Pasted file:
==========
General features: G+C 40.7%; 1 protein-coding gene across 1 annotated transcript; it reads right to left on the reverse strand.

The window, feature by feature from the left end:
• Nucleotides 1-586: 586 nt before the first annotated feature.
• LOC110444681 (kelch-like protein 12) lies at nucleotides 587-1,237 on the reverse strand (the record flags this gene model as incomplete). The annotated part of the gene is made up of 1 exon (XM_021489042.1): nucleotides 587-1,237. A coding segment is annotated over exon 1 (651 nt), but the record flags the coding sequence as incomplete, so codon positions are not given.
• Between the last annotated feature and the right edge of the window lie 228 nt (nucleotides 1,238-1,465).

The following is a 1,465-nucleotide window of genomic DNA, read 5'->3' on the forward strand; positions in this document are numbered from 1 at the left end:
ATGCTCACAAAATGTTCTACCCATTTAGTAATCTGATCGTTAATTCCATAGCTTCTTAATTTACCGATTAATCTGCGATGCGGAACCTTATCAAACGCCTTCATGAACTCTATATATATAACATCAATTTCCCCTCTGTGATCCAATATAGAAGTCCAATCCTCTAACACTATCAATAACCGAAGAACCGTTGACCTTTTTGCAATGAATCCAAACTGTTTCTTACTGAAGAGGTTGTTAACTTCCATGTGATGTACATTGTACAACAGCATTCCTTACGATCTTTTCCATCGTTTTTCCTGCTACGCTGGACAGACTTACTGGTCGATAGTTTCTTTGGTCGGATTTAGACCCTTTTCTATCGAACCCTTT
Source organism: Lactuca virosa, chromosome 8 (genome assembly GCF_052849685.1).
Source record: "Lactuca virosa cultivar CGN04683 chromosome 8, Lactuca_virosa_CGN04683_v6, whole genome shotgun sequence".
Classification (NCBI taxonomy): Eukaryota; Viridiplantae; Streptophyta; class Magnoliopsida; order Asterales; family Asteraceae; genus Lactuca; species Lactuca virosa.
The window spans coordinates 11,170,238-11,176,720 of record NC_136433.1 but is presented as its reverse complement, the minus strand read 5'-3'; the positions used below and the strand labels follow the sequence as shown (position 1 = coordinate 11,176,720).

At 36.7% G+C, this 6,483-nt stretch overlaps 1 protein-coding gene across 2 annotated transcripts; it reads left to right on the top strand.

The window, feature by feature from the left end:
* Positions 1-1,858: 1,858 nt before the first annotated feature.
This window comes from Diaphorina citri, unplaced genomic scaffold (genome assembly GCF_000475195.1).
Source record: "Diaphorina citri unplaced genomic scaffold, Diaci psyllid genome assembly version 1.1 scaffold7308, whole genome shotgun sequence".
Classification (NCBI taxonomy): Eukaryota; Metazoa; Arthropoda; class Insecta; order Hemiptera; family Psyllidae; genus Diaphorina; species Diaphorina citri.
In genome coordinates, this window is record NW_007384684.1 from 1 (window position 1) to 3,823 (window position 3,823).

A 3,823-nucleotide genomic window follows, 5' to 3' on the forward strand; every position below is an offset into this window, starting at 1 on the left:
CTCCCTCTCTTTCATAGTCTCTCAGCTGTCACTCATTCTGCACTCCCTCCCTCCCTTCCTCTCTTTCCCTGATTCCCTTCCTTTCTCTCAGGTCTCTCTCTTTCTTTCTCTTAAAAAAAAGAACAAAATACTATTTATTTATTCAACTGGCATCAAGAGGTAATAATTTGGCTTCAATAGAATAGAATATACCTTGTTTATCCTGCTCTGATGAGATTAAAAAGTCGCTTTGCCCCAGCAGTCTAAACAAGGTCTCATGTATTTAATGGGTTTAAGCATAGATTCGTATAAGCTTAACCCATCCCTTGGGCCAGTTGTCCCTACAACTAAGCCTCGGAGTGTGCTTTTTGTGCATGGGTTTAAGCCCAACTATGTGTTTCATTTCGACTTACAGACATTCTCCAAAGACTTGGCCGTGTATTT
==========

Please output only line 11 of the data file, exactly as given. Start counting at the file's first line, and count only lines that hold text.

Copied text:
The window spans coordinates 11,170,238-11,176,720 of record NC_136433.1 but is presented as its reverse complement, the minus strand read 5'-3'; the positions used below and the strand labels follow the sequence as shown (position 1 = coordinate 11,176,720).